I'm still working on my photographering. It's harder than you might think to remember to take pictures of everything. I went on a spree yesterday afternoon though so here are a few English things from the flat.

First is me in the apron I found there and a cool English tie that I traded Elder Wood for.

Second is the house/series of flats(?) across the street from us with it's wind turbine.  (See the top picture on this blog).   Basically all the other houses on the street up from that one and ours are brick row houses (which are actually flats as well(?)).

Third is digestives. They are delicious and no one can explain why they're called digestives. They're just lightly sweetened wheat cookies that you can get plain or dipped (on one side) in chocolate. Elder Wood likes caramel/chocolate ones that you can find in a few odd places. These are just the cheap Tesco ones. The plain ones can also be used crumbled up for graham cracker crusts and the like. They're super!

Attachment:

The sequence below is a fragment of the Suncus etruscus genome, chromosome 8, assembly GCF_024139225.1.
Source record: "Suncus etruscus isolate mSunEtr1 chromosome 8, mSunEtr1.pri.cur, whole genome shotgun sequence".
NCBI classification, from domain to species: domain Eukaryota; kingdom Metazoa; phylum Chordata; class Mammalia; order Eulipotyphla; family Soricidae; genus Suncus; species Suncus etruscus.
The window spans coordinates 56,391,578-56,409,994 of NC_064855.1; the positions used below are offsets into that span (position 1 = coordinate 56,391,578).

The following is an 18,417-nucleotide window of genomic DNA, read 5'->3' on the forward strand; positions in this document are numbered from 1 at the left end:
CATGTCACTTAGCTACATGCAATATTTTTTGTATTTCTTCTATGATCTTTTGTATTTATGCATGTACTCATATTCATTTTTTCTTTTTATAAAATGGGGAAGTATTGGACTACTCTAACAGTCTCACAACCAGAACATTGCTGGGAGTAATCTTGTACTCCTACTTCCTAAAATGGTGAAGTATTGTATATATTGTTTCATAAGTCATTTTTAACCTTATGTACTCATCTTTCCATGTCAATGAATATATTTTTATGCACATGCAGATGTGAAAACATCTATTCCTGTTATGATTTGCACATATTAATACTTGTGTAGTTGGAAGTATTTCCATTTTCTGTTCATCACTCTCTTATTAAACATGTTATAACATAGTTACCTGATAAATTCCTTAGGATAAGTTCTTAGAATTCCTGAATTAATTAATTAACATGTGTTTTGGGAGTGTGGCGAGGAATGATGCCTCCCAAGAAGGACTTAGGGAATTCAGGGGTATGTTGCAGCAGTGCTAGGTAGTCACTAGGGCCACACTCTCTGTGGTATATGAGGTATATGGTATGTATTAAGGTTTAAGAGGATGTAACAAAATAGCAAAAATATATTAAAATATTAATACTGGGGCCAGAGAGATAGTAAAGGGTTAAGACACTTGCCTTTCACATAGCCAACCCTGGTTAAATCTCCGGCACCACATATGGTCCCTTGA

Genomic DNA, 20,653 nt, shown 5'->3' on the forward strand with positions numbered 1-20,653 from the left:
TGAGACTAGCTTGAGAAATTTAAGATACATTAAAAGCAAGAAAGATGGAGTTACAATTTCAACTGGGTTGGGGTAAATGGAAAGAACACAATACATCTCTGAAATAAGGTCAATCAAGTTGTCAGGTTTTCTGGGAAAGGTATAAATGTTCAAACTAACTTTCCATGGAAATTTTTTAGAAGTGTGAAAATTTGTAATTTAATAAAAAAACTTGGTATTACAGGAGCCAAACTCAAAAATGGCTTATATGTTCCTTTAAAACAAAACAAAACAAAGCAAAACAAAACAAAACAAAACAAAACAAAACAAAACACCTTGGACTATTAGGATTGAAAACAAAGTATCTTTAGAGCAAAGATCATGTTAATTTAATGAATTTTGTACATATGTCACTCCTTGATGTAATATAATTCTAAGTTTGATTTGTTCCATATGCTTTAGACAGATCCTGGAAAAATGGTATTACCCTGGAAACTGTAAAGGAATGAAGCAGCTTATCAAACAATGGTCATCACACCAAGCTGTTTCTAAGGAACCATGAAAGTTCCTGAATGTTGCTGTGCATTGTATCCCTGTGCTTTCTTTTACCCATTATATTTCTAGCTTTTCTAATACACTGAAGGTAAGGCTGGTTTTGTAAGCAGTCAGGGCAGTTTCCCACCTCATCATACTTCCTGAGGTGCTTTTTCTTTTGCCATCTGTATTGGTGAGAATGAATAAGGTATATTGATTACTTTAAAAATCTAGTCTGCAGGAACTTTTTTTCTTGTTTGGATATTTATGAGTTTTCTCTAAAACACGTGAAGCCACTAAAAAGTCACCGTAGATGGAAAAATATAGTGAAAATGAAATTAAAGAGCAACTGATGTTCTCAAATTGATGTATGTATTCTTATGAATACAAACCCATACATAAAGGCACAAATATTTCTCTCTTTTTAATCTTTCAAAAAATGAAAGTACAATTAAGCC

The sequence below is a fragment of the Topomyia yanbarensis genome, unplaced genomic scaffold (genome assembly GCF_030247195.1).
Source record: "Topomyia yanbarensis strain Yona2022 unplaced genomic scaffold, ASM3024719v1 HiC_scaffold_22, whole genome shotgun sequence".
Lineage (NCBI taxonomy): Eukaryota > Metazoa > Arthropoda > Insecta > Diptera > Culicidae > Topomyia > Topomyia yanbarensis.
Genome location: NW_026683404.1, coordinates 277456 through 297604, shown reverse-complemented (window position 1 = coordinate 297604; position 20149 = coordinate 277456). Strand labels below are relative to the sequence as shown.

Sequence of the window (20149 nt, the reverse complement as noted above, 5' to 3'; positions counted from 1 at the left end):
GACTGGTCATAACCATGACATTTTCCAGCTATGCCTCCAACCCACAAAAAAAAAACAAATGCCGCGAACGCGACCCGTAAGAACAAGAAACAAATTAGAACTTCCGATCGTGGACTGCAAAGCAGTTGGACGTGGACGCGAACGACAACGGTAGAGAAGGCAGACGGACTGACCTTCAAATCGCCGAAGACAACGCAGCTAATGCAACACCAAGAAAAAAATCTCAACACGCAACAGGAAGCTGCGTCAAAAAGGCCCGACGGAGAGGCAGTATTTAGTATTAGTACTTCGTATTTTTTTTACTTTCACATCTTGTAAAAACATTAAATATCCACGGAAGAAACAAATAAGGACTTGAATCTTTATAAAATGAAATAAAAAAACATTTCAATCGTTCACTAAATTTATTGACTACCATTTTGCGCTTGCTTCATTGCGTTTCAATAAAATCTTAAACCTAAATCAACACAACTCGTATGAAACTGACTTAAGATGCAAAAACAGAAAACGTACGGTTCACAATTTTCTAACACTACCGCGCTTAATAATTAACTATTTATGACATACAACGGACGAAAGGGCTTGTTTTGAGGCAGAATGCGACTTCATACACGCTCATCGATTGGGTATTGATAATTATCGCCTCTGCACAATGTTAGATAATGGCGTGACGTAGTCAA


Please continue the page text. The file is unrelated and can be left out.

Like I said earlier, the lesson that I learned this week is that by small and simple things, great things come to pass and that it's not just a few small and simple things, it's often many many small and simple things. I'm working on doing the small and simple things that will make great things come to pass in our field of labour here in Stroud and in my life.

Elder Houghton

The Flat

A flag in the flat that is supposed to record its
missionary inhabitants.  A few holes in the record though.
A map of our "Greater Stroud" area

Saturday, 6 July 2013

Testimony of Love, Gratitude, and Prayer. + British Food

From 1 July 2013

Beans on Toast!

Dear Family (and other readers?),
I'll start with my letter to President Rasmussen:
Dear President Rasmussen,